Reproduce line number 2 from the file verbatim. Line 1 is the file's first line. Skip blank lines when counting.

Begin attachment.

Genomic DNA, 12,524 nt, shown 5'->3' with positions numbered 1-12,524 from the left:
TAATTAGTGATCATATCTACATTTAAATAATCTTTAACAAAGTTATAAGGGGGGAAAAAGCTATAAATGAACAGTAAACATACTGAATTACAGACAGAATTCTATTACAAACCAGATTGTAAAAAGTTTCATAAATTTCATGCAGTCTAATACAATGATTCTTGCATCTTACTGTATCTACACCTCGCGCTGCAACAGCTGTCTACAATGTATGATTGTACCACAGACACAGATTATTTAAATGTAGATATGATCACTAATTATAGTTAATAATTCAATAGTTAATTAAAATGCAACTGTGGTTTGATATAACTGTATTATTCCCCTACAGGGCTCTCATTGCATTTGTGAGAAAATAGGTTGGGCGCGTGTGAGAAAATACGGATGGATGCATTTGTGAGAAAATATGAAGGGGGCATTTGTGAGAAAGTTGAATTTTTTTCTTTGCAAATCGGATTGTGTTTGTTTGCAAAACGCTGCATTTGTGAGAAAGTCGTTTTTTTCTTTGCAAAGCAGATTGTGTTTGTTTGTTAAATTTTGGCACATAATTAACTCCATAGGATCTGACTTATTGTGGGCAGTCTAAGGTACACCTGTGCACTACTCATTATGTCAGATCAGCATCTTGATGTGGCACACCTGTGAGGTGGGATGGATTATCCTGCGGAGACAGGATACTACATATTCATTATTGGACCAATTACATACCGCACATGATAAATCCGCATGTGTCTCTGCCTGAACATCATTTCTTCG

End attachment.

TAATTAGTGATCATATCTACATTTAAATAATCTTTAACAAAGTTATAAGGGGGGAAAAAGCTATAAATGAACAGTAAACATACTGAATTACAGACAGAATTCTATTACAAACCAGATTGTAAAAAGTTTCATAAATTTCATGCAGTCTAATACAATGATTCTTGCATCTTACTGTATCTACACCTCGCGCTGCAACAGCTGTCTACAATGTATGATTGTACCACAGACACAGATTATTTAAATGTAGATATGATCACTAATTATAGTTAATAATTCAATAGTTAATTAAAATGCAACTGTGGTTTGATATAACTGTATTATTCCCCTACAGGGCTCTCATTGCATTTGTGAGAAAATAGGTTGGGCGCGTGTGAGAAAATACGGATGGATGCATTTGTGAGAAAATATGAAGGGGGCATTTGTGAGAAAGTTGAATTTTTTTCTTTGCAAATCGGATTGTGTTTGTTTGCAAAACGCTGCATTTGTGAGAAAGTCGTTTTTTTCTTTGCAAAGCAGATTGTGTTTGTTTGTTAAATTTTGGCACATAATTAACTCCATAGGATCTGACTTATTGTGGGCAGTCTAAGGTACACCTGTGCACTACTCATTATGTCAGATCAGCATCTTGATGTGGCACACCTGTGAGGTGGGATGGATTATCCTGCGGAGACAGGATACTACATATTCATTATTGGACCAATTACATACCGCACATGATAAATCCGCATGTGTCTCTGCCTGAACATCATTTCTTCG